Diabetes: Choosing the right Insulin

Choosing the right insulin

Teenager Obesity Risk over developing type 2 diabetes 

Diabetes is seen as a global health problem that usually troubles the elderly at 60 or above.  However, in Hong Kong, we are experiencing the tendency of people to suffer from obesity at a younger age.  Diabetes is happening at a younger age as well.   Obesity and diabetes have a solid correlation because when the body fat inside the body continues to accumulate, it affects insulin sensitivity and the ability to control the blood sugar level.

Although diabetes is not a terminal disease, it is still a chronic one.  People who suffer from diabetes need to have long term medication or insulin injection to control their blood sugar level.  If the sugar level is out of control (constantly at the high side or fluctuating), this increases the risk of developing complications such as cardiovascular diseases, diabetic neuropathy, kidney failure, vision loss and diabetic foot that in certain cases would need amputation etc.

Even when society is aware that obesity is one of the leading causes of different types of chronic disease, people are still unable to maintain a healthy diet and lifestyle.  Once diabetes has been diagnosed at the age of 20, and 30’s, controlling the blood sugar will become their life mission.


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How to know if I am diabetic?
How to know if I am diabetic?

How to know if I am diabetic?

People are now more conscious about their health and are willing to conduct health assessments periodically and many incubating chronic diseases can be discovered early.

A person can run a fasting glucose test or Hemoglobin A1C(HbA1c) to determine whether they have diabetes.  Suppose the result of HbA1c (reflects the latest 3-month average blood sugar level) exceeds 6.5% while fasting glucose index reached 7.0mmol/L, or glucose level after a meal (usually measured 2 hours later) reached 11.1mmol/L, in that case, it can be concluded that patient is diabetic.

People who have mild diabetes can try to control the condition by losing some weight by adjusting their diet and lifestyle.  However, the success rate varies; for elder patients, as their physical condition have gradually deteriorated, if they do not receive appropriate medication early, their condition will only get worse.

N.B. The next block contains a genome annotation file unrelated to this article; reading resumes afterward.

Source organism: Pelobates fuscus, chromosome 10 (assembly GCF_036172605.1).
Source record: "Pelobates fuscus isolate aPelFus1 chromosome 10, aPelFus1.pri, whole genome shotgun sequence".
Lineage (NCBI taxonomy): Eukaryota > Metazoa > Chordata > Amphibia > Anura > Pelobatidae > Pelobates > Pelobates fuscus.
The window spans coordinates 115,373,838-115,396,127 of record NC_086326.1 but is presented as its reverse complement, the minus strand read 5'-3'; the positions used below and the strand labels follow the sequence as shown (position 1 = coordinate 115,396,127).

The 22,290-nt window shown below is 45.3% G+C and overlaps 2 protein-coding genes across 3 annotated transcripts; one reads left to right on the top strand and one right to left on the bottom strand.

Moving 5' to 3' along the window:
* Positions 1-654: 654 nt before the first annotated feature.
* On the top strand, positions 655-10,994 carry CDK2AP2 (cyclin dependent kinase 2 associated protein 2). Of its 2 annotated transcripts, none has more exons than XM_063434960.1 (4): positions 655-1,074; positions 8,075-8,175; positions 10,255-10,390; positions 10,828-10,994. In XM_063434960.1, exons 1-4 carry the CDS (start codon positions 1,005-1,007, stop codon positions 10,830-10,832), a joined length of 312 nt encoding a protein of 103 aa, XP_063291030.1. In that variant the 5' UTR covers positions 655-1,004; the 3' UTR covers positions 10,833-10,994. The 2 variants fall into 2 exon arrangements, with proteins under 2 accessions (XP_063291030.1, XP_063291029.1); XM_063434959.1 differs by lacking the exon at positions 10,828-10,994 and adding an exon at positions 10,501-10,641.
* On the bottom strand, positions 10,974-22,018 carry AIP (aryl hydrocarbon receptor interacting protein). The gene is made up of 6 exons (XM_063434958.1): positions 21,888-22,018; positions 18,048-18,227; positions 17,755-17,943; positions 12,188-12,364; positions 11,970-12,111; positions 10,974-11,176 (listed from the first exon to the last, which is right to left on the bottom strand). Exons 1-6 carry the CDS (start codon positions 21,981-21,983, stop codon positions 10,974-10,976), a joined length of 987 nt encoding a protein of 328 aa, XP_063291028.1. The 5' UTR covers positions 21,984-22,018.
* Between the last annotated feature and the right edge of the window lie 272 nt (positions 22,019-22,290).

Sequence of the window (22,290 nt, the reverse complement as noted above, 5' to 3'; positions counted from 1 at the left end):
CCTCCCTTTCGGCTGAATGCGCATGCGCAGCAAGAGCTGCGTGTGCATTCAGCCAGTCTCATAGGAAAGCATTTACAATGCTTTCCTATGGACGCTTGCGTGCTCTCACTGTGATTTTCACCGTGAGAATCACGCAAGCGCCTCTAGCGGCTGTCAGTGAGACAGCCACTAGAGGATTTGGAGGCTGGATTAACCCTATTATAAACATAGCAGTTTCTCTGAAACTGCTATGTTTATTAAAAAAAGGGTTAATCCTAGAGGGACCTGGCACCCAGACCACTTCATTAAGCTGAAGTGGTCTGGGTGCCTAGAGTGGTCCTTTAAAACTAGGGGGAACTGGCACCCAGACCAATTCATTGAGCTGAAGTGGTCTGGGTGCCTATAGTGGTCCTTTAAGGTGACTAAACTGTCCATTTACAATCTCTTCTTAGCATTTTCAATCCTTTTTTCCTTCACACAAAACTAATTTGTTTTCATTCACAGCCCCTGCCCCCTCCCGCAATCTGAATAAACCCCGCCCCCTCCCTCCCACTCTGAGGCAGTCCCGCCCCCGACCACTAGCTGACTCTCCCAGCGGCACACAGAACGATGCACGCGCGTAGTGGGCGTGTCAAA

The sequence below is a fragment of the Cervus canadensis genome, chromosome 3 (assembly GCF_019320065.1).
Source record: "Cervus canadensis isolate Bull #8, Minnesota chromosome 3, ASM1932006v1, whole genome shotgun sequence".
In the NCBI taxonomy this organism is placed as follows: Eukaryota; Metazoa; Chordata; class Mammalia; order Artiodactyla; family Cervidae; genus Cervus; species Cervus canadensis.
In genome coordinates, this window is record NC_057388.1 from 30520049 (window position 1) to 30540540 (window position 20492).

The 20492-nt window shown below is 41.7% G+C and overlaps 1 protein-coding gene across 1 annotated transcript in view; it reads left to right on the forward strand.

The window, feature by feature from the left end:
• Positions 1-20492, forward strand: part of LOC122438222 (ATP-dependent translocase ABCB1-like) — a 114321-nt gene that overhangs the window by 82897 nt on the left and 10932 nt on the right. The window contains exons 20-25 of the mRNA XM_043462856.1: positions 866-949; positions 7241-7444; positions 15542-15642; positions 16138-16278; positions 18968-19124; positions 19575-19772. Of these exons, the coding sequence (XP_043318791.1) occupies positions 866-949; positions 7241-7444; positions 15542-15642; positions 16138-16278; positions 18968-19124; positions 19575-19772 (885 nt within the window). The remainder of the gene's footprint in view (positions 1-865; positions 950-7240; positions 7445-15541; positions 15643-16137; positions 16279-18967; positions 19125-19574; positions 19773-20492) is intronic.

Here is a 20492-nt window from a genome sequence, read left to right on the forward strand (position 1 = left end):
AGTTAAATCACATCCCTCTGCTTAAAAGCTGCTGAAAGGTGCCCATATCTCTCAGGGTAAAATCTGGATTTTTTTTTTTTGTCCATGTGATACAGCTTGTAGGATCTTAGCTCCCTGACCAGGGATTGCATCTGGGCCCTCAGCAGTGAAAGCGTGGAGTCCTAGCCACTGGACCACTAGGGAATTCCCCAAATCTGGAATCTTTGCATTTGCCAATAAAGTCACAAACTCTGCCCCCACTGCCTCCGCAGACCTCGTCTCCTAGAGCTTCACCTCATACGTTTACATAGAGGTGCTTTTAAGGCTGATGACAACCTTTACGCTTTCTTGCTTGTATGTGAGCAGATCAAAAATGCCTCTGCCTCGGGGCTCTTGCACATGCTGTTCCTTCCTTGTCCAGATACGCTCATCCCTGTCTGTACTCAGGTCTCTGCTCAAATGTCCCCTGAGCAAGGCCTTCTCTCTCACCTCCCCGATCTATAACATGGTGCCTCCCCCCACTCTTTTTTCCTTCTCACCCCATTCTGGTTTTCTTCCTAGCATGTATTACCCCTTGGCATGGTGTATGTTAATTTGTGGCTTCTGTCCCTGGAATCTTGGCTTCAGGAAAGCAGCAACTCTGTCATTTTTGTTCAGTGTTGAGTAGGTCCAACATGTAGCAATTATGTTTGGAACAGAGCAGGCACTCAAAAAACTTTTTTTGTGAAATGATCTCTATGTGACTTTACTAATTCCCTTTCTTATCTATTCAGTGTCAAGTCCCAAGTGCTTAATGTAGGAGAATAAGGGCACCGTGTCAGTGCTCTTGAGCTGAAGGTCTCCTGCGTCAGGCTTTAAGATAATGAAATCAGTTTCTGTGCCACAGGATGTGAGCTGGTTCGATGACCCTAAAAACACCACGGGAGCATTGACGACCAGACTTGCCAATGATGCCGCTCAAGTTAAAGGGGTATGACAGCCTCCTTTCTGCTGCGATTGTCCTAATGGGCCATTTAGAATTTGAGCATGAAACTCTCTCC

Administering Insulin before meal leads low sugar level?
Administering Insulin before meal leads low sugar level?

Insulin before meal leads to low sugar levels?

Due to impaired pancreatic function, diabetic patients cannot secrete insulin normally to regulate their blood sugar. When patients cannot control blood sugar by improving their diet and living habits alone, to prevent blood sugar from rising, taking medicine or administering insulin injections are the recommended solutions.  However, traditional insulin injections can easily cause hypoglycemia in patients.

Hypoglycemia risk in Diabetes patients
Hypoglycemia risk in Diabetes patients

Hypoglycemia in Diabetes patients

Usually, patients must take hypoglycemic drugs or inject insulin before meals to regulate the rapid rise of blood sugar levels after meals. However, if the intake of drugs or injection doesn't match the time of eating, or the patient took his meals a long time after his medication, the patient is prone to hypoglycemia (Too low in blood sugar).  The symptoms of hypoglycemia include hunger, a fast heartbeat, shakiness and weakness.  For those more severe cases, confusion, dizziness, fainting would happen.

Nocturnal hypoglycemia

The most worrying is when hypoglycemia happens at night while sleeping, serious problems might occur.  For an elderly or a person living alone, if they administer the injection before sleep and once the drug effect kicks in, this is extremely dangerous. Patients are unlikely to recognize the symptoms or awaken during an episode.  When they go to the restroom in the middle of the night while having a nocturnal hypoglycemia episode, they might faint or fall without anyone noticing.  Even if the patient lives with the family, the patient might already have suffered from a fracture, such hip fracture that would impair their daily life.   

Traditional intermediate-acting insulin and its risk
Traditional intermediate-acting insulin and its risk

Traditional intermediate-acting insulin have a higher risk of hypoglycemia